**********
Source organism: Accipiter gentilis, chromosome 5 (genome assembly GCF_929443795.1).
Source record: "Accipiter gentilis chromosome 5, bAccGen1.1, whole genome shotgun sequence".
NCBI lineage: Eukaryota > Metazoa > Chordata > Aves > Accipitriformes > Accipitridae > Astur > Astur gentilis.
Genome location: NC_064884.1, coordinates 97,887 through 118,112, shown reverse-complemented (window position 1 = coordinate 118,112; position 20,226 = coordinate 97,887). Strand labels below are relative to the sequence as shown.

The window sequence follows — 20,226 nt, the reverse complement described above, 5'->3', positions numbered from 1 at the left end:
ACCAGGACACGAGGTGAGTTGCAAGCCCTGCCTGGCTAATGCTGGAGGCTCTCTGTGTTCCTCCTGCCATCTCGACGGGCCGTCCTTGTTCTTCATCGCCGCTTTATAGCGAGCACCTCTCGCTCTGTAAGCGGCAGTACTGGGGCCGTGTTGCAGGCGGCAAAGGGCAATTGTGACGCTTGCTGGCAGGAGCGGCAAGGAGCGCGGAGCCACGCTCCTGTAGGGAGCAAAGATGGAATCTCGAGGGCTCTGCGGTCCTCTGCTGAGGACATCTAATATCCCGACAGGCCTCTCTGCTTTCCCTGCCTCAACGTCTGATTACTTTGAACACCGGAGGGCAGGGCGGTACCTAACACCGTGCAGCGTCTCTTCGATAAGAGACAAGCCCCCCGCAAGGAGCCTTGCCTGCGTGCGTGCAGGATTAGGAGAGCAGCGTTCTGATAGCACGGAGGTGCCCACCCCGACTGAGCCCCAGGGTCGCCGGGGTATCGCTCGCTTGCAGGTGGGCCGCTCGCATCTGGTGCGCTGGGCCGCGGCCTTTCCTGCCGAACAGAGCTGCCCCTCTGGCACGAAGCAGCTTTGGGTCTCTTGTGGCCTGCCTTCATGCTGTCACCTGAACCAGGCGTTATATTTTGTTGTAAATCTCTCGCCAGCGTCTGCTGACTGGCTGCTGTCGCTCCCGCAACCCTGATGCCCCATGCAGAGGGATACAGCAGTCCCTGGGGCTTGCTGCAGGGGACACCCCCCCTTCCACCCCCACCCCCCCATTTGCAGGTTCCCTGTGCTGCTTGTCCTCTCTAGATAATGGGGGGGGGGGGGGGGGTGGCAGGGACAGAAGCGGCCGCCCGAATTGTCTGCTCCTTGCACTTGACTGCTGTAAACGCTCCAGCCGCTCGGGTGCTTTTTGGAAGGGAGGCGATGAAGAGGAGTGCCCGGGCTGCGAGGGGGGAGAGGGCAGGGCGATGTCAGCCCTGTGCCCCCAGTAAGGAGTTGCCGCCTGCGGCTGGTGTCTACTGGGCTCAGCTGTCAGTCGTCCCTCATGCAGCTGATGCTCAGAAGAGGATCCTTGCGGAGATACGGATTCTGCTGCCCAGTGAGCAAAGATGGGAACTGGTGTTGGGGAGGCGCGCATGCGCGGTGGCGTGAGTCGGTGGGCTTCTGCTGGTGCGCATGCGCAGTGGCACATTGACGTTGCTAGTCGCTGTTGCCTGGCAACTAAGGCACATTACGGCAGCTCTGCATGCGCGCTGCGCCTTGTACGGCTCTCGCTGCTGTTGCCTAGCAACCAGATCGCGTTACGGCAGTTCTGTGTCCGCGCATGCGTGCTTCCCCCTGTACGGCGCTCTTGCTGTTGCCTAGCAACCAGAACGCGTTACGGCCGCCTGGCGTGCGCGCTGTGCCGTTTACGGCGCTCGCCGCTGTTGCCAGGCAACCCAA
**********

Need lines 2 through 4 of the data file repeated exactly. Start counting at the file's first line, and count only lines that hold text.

Source record: "Accipiter gentilis chromosome 5, bAccGen1.1, whole genome shotgun sequence".
NCBI lineage: Eukaryota > Metazoa > Chordata > Aves > Accipitriformes > Accipitridae > Astur > Astur gentilis.
Genome location: NC_064884.1, coordinates 97,887 through 118,112, shown reverse-complemented (window position 1 = coordinate 118,112; position 20,226 = coordinate 97,887). Strand labels below are relative to the sequence as shown.